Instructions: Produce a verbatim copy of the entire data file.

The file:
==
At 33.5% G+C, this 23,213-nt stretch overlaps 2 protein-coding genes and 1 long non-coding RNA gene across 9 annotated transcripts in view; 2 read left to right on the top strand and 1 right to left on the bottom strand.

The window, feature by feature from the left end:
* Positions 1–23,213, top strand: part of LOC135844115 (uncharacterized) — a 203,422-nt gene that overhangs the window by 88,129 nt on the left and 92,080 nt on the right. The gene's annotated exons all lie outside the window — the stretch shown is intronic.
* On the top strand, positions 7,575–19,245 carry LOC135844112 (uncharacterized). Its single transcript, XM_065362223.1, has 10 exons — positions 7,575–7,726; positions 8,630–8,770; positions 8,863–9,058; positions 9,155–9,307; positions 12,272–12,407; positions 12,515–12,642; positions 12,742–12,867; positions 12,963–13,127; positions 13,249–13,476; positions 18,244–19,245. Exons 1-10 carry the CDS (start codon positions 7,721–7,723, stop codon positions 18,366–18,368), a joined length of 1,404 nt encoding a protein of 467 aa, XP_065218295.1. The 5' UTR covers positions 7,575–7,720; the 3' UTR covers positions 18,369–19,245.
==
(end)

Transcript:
At 33.5% G+C, this 23,213-nt stretch overlaps 2 protein-coding genes and 1 long non-coding RNA gene across 9 annotated transcripts in view; 2 read left to right on the top strand and 1 right to left on the bottom strand.

The window, feature by feature from the left end:
* Positions 1–23,213, top strand: part of LOC135844115 (uncharacterized) — a 203,422-nt gene that overhangs the window by 88,129 nt on the left and 92,080 nt on the right. The gene's annotated exons all lie outside the window — the stretch shown is intronic.
* On the top strand, positions 7,575–19,245 carry LOC135844112 (uncharacterized). Its single transcript, XM_065362223.1, has 10 exons — positions 7,575–7,726; positions 8,630–8,770; positions 8,863–9,058; positions 9,155–9,307; positions 12,272–12,407; positions 12,515–12,642; positions 12,742–12,867; positions 12,963–13,127; positions 13,249–13,476; positions 18,244–19,245. Exons 1-10 carry the CDS (start codon positions 7,721–7,723, stop codon positions 18,366–18,368), a joined length of 1,404 nt encoding a protein of 467 aa, XP_065218295.1. The 5' UTR covers positions 7,575–7,720; the 3' UTR covers positions 18,369–19,245.